When first seeing Ittle Dew and Ittle Dew 2 it may have immediately led some to think of them as a clone of the Legend of Zelda series, which is not true. This Ludosity title is rather a puzzle game, full of references and humor, with just a few elements in common with the Nintendo series.
The story is simple: Ittle and Tippsie, their flying mini-fox who gives tips and sarcastic comments, are trying to escape from an island. A pirate who has a shop stuffed with a pile of junk in the middle of the island doesn’t want to sell them a raft and so sends the duo on a mission to try to retrieve an artifact in exchange for that marine vehicle. The story is practically nonexistent and what is never taken seriously, focusing essentially on a series of jokes and references to other games.
The content of the game is essentially based on a series of puzzles with bombs, traps, buttons, push blocks, torches, ice, among other elements, the combat having a completely secondary role outside of the occasional bosses, so that always returns at the entrance to the room when you die and with the puzzle back to square one. The game starts with a single weapon, a stick that Ittle found on the island, but there are three other items that unlock throughout the game. As you progress, the complexity of the puzzles increases, quickly reaching the point of looking at the screen, wondering for a moment what the best solution to solve each puzzle is, puzzles that are always in a single room, instead of the levels and temples of the Legend of Zelda series.
Unfortunately, for those who just want to reach the end, the game does not last long and it can be completed in two or three hours on the first play. Anyone who wants to try to catch all the collectibles has a much more interesting challenge ahead. Most of Ittle Dew’s extra content is far more difficult (perhaps even too difficult at times) than the main game, which in itself is a little thoughtful, with a series of puzzles that pass completely beyond the barriers that the game suggests. It is necessary to think beyond the effects that each skill gives the player to be able to discover mechanics that without set skill puzzles would be impossible. It’s something that isn’t new anymore these days but is stil refreshing to see, making the player think he’s a little genius every time he discovers something.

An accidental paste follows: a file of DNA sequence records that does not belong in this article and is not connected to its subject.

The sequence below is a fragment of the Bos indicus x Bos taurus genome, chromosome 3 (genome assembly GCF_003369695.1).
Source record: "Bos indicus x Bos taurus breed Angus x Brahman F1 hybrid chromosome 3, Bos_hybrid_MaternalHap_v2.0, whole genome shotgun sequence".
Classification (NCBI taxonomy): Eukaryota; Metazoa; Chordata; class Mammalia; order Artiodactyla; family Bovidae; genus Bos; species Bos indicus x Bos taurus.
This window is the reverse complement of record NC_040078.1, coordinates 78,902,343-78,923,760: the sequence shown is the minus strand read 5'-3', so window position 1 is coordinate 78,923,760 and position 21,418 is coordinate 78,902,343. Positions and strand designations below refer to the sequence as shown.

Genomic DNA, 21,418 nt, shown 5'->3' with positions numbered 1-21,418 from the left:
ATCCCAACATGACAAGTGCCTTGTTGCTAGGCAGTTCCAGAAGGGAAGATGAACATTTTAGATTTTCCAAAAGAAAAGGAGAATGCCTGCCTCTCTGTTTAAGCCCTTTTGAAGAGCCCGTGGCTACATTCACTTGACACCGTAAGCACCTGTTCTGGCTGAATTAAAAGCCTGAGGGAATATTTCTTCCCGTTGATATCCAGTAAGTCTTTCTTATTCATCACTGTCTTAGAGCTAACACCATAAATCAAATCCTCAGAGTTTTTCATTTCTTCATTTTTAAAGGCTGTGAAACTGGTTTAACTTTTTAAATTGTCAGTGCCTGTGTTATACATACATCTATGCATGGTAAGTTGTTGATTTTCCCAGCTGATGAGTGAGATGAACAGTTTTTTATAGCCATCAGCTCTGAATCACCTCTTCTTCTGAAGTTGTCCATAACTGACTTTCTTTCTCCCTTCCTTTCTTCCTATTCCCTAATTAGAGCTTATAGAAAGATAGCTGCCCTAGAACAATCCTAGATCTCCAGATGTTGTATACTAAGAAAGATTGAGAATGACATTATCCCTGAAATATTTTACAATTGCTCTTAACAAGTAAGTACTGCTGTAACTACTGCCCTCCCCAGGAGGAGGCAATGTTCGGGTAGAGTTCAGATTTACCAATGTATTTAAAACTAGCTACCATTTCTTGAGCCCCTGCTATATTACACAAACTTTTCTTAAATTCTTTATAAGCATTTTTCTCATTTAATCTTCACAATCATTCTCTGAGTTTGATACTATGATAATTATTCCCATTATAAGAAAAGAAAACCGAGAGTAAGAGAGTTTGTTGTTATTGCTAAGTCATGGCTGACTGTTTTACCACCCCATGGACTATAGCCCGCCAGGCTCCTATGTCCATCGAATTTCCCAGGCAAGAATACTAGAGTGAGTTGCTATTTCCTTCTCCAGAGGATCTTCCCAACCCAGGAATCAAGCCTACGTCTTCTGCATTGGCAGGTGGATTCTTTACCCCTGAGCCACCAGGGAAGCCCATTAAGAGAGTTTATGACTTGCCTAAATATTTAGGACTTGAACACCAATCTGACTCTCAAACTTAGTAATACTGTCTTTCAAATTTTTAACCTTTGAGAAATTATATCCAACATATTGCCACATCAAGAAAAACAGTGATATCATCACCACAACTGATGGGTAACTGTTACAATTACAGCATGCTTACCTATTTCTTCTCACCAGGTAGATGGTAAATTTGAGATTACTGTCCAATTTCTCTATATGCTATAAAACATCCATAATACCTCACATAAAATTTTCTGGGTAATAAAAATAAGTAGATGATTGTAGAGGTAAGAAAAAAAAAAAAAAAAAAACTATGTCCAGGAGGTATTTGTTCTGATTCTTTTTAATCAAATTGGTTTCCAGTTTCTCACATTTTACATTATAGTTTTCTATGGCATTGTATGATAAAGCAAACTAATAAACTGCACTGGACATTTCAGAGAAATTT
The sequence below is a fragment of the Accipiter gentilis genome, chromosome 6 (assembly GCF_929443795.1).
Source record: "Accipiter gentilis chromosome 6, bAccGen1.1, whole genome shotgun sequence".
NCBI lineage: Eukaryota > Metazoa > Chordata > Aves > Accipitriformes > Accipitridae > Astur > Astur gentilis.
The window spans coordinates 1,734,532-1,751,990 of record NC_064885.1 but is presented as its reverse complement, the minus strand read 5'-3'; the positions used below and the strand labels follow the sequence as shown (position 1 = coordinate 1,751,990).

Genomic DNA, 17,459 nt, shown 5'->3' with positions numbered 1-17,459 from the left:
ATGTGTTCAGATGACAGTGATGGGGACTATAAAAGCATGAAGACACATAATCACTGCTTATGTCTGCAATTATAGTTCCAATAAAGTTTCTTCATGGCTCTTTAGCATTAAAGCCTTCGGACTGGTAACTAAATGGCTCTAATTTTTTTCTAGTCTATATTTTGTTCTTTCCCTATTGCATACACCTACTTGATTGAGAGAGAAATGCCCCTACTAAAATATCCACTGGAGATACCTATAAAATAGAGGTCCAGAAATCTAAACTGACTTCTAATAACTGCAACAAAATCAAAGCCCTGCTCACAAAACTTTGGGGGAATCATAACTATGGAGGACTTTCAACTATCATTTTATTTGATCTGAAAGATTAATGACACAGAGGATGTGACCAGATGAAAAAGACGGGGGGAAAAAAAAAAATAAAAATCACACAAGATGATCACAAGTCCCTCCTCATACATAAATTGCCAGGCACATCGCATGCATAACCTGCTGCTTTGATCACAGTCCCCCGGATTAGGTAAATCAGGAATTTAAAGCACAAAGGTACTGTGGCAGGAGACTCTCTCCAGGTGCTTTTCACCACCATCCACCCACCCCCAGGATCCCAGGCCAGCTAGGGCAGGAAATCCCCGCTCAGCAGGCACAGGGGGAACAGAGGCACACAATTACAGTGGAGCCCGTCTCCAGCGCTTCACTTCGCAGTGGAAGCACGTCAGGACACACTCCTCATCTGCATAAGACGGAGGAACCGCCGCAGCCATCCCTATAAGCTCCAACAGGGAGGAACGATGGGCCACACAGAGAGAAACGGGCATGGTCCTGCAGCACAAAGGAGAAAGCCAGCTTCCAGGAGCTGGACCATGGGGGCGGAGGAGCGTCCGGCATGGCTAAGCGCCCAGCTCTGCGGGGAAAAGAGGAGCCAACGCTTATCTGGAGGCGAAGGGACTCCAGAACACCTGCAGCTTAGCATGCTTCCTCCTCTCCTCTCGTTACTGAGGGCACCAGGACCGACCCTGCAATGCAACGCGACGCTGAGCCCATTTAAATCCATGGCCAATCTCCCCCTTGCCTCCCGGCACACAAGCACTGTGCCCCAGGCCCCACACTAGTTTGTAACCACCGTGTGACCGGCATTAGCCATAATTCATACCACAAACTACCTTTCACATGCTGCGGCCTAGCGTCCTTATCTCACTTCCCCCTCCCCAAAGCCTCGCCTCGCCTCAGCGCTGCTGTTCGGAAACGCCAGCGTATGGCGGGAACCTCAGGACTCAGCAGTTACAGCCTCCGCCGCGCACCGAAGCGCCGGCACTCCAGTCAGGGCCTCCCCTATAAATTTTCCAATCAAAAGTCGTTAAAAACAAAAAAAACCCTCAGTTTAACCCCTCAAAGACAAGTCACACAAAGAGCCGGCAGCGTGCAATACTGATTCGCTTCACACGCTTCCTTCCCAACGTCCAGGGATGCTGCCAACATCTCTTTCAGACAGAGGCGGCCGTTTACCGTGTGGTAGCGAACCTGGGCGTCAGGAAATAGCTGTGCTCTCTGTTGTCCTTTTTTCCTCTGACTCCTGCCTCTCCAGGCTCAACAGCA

Anyone who wants to go beyond the limits and feel confident enough has other, even more complicated challenges at their disposal. Nothing in the game has to be done in order, there are faster shortcuts (but with more complicated puzzles to solve) in each zone of the map and it is possible to end the game with just two of the three items (any group of two), thus offering several different forms of interest to players.
The artistic and technical components are quite competent, even if they do not deserve much attention. None of the songs are sticking to your mind though they go well with the game and the graphics are very nice to the eye. With no flaws to point out, just note that the game blocked for me once near the end, having me to repeat the boss. But that could well already have been fixed by the time you read this.
On the downside, it can be pointed out that in certain situations, fighting is more important than it should be, given that the rest of the game is just about puzzles. It is sometimes annoying to be able to pass a rather complicated puzzle and then get to a boss just to die too many times, because Ittle’s attacks are probably the worst working part of the game. It would also be nice if the main game was bigger, but it is still appropriate for the price that is asked.
Ittle Dew, not exactly what it sounds like, is a great puzzle game, full of puzzles that make you think beyond what the mechanics show. Although short, there is a lot of interest for those who are willing to try different things, being easily recommended to all lovers of the genre.
Ittle Dew is a great Puzzle Adventure game with some of the best elements borrowed from Zelda